Story and photos by Michelle Porizkova
Michelle Porizkova is visiting local businesses in Raleigh this semester for the Peace of Downtown feature, sharing their stories in text and images with an eye toward capturing how businesses are faring in the wake of the COVID-19 pandemic.
Do you ever find yourself seeking a homemade, comforting treat? One made with the finest sourced ingredients and boasting with flavors you couldn’t possibly recreate yourself at home?
That’s basically everything sold at Anisette Sweet Shop.
Even if you don’t find yourself to be someone with a giant sweet tooth, they have something for everyone.
And I’m not just boasting about this with no references. I’ve been coming here for years, and they always have something new. As I met with Jason and Nicole Evans Groth, the masterminds behind Anisette, it was clear they love what they do.
“We found each other because of music, but the food was a huge part of our lives, too,” said Jason.
As they both were part of the blossoming music scene in Bloomington, Indiana, Nicole was given her first opportunity to work with food. A few record labels were taking off in the area, and she was hired regularly to cater for one, specifically vegan and vegetarian catering.
She did it for several years while Jason toured with his band.
A few years later Jason was given the opportunity to host interviews at an Italian-indie-rock music festival in Italy. Those two trips changed Jason and Nicole’s lives, as the idea of what Anisette would become grew during Jason’s time abroad.
“These two particular trips to Italy in 2015 and 2016 really solidified the idea of what Anisette became,” said Jason. “It would be a neighborhood cookie-cake shop that was really small, everything was made by a single set of hands, it was seasonal, it was up to the whim of the person making it, but it is all really beautiful in the way that it’s so personal. It gives a feeling of nostalgia and everything is made with really high-quality ingredients.”
Jason and Nicole also found their love of coffee and decadence in Istanbul, Turkey.
Jason describes generations of families working together to create beautiful candy, pastries, and other delicacies.
“Those things were so inspiring to see,” said Jason. “You see them in larger cities like New York and LA, but in other parts of the country those things are sort of lost.”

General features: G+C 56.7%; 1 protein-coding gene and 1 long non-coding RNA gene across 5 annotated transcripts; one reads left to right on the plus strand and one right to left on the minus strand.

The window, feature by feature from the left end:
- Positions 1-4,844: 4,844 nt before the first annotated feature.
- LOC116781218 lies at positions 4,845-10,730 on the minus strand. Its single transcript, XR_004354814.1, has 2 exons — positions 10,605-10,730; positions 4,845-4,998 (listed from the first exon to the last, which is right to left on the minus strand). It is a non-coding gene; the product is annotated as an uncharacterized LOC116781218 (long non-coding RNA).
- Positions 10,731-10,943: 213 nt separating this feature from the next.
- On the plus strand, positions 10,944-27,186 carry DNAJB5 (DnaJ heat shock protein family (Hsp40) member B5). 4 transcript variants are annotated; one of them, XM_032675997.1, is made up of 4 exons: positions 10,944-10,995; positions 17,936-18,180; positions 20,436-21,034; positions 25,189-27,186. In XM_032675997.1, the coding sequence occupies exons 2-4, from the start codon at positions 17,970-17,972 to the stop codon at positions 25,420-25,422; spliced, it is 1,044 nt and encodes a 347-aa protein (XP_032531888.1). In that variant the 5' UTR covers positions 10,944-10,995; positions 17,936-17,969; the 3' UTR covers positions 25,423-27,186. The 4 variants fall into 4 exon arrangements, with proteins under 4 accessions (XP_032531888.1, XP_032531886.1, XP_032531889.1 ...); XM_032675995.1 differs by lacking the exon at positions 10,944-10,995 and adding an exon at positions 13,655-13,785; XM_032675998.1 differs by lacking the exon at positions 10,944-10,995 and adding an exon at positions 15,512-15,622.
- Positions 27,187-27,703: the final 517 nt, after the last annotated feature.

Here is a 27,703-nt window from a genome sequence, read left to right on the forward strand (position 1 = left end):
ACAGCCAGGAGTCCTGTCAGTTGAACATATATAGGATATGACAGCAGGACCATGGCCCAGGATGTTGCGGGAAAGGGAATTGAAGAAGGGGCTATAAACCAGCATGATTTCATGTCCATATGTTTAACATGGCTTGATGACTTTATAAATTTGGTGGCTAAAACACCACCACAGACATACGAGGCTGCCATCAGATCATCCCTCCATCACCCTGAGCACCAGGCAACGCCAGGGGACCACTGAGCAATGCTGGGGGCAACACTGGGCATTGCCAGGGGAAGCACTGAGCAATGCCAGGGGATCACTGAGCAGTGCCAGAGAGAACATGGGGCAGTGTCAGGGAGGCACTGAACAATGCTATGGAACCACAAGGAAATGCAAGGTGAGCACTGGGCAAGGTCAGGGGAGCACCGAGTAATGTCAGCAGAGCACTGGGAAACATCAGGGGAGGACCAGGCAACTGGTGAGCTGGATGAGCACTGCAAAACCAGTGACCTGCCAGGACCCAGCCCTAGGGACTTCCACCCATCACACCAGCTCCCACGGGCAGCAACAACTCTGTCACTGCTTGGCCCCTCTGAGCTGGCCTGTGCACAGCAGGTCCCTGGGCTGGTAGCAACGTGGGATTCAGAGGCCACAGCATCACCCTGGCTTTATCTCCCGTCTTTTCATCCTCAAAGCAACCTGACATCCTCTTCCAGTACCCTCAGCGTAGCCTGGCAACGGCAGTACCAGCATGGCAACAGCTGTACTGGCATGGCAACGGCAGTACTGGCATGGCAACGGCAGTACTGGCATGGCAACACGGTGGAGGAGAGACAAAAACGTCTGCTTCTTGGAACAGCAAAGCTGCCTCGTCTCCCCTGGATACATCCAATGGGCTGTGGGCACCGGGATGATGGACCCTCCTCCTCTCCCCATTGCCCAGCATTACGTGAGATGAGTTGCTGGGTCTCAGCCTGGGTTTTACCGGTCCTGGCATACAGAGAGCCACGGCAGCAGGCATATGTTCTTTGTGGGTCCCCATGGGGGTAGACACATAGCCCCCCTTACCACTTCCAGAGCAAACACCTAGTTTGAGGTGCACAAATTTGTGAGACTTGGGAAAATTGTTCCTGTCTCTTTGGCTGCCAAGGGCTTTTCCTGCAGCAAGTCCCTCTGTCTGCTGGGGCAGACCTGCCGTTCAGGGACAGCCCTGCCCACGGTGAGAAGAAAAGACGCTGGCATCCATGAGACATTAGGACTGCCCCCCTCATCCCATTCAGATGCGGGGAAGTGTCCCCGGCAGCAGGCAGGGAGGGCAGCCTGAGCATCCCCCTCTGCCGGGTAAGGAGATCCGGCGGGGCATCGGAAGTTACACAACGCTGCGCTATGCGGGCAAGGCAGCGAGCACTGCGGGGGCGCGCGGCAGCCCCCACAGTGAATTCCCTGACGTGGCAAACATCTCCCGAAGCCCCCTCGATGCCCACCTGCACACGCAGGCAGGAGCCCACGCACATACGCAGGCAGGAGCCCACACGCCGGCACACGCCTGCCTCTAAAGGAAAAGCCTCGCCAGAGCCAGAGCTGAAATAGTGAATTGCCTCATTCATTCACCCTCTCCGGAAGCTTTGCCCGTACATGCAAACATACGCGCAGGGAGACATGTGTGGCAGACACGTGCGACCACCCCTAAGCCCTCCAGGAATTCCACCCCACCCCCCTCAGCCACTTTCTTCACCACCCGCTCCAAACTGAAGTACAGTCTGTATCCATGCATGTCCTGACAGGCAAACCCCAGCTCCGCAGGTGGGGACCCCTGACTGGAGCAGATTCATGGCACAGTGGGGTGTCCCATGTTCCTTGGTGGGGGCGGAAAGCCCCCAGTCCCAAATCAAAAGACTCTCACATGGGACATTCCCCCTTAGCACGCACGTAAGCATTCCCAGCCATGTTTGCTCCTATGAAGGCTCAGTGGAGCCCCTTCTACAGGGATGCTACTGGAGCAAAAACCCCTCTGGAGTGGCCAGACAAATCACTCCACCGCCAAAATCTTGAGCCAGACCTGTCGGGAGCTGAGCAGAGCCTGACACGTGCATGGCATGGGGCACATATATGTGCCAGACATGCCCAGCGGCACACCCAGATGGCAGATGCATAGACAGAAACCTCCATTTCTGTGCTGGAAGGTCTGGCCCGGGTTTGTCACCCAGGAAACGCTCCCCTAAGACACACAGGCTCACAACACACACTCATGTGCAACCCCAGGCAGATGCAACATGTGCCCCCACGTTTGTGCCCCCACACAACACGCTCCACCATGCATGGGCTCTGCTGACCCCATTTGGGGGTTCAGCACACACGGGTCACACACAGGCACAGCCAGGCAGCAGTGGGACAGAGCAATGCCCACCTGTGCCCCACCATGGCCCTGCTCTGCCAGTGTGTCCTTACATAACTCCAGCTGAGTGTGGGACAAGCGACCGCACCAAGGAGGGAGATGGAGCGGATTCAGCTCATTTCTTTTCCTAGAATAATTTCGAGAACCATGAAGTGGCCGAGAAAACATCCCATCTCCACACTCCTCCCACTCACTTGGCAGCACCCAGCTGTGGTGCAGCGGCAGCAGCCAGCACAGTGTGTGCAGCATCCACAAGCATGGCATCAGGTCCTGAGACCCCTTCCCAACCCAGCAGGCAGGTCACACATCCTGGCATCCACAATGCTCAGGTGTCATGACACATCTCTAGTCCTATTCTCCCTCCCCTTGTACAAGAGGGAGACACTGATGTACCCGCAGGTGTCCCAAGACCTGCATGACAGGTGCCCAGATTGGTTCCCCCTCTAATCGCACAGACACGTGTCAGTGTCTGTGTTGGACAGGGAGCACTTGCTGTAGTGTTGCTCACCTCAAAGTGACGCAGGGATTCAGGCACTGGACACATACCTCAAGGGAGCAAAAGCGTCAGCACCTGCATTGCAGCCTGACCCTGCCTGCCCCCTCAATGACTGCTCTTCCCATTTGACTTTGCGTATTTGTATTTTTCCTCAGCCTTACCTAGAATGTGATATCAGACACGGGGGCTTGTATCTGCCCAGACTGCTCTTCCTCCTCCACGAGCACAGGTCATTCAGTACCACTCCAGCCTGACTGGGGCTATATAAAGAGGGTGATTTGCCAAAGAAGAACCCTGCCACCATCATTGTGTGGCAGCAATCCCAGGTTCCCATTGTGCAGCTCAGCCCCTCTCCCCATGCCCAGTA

Jason noticed a lot of places in Raleigh making treats and doing similar things, but he had a hard time finding a place that had both vegan and non-vegan options.
In early 2016 they found the cozy neighborhood shop that would become Anisette.
“We didn’t want a bakery that had the same items every day. We wanted to make something that changed and focused on the season and on what we felt like that particular day,” said Jason.
With this philosophy, they began to brainstorm their ideas.
“We started coming up with the foundation; everything had to be vegetarian. Everything that we make has to be made with intentional ingredients.”
They use Carolina Ground, an Asheville-founded mill that uses exclusively Carolina ground flour.
The focus is sustainable quality, and the Groth’s knew that would be an important factor to their business.
“We do all of our own shopping. We just run around and get groceries for the shop, or sometimes we can use the neighbors that bring us fresh produce and herbs to use. It’s amazing,” said Jason.
They began a coffee program at the shop to incorporate their love of coffee and sweets.
They use coffee beans from across the country, all sustainable and ethically sourced. But beans that have a distinct and robust flavor.
Jason and Nicole are very transparent with their items. They want people to be aware of what they’re eating. They pride themselves on staying away from major allergens to provide easy access for everyone.
“All of our items have super simple names so it’s clear what’s in them. Olive oil cinnamon rolls? That’s all that’s in them! Some local flour, organic olive oil, organic sugar, simple,” said Jason.
Over the past five years, the shop has had 11 employees. They are an intentionally small operation, that is no small feat.
“It’s important to invest in helping people. We always think, how can we make sure that the people working with us are taken care of and keep the same top-notch quality items we always have?” said Jason. “And when those employees are ready to head off and do better things, we support them just as much.”
They even have a large backyard where they have local musicians play, host wine tastings, and show movies.
Everything here screams neighborhood hang out. Jason and Nicole want more people to feel welcome.
If you haven’t been to Sweet Anisette, I highly recommend you go to find good food, good coffee, and most importantly, good people.